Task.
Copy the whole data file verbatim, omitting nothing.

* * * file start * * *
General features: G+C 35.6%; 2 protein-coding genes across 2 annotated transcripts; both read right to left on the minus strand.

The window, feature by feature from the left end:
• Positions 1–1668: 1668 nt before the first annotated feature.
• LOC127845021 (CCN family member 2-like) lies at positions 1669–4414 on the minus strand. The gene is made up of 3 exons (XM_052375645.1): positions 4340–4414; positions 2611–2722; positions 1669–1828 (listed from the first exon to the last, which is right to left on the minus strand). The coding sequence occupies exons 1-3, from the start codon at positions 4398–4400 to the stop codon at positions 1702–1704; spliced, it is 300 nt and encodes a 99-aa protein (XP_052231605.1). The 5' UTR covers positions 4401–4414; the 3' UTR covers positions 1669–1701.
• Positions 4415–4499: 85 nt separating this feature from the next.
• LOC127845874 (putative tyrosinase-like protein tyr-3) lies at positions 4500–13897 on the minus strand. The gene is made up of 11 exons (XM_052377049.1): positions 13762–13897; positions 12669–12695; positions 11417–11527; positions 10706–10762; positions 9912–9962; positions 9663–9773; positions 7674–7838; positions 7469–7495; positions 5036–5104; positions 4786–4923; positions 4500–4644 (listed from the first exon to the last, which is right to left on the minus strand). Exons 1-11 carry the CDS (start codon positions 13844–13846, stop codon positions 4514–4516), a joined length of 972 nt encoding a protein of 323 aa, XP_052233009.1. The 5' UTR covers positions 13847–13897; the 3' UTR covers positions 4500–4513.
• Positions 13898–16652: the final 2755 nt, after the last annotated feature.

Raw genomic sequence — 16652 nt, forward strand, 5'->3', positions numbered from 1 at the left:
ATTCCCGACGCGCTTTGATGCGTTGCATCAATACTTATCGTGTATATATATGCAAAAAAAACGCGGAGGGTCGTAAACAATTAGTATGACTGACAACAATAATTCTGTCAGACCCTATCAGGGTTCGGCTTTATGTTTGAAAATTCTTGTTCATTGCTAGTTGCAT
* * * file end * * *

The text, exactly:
General features: G+C 35.6%; 2 protein-coding genes across 2 annotated transcripts; both read right to left on the minus strand.

The window, feature by feature from the left end:
• Positions 1–1668: 1668 nt before the first annotated feature.
• LOC127845021 (CCN family member 2-like) lies at positions 1669–4414 on the minus strand. The gene is made up of 3 exons (XM_052375645.1): positions 4340–4414; positions 2611–2722; positions 1669–1828 (listed from the first exon to the last, which is right to left on the minus strand). The coding sequence occupies exons 1-3, from the start codon at positions 4398–4400 to the stop codon at positions 1702–1704; spliced, it is 300 nt and encodes a 99-aa protein (XP_052231605.1). The 5' UTR covers positions 4401–4414; the 3' UTR covers positions 1669–1701.
• Positions 4415–4499: 85 nt separating this feature from the next.
• LOC127845874 (putative tyrosinase-like protein tyr-3) lies at positions 4500–13897 on the minus strand. The gene is made up of 11 exons (XM_052377049.1): positions 13762–13897; positions 12669–12695; positions 11417–11527; positions 10706–10762; positions 9912–9962; positions 9663–9773; positions 7674–7838; positions 7469–7495; positions 5036–5104; positions 4786–4923; positions 4500–4644 (listed from the first exon to the last, which is right to left on the minus strand). Exons 1-11 carry the CDS (start codon positions 13844–13846, stop codon positions 4514–4516), a joined length of 972 nt encoding a protein of 323 aa, XP_052233009.1. The 5' UTR covers positions 13847–13897; the 3' UTR covers positions 4500–4513.
• Positions 13898–16652: the final 2755 nt, after the last annotated feature.

Raw genomic sequence — 16652 nt, forward strand, 5'->3', positions numbered from 1 at the left:
ATTCCCGACGCGCTTTGATGCGTTGCATCAATACTTATCGTGTATATATATGCAAAAAAAACGCGGAGGGTCGTAAACAATTAGTATGACTGACAACAATAATTCTGTCAGACCCTATCAGGGTTCGGCTTTATGTTTGAAAATTCTTGTTCATTGCTAGTTGCAT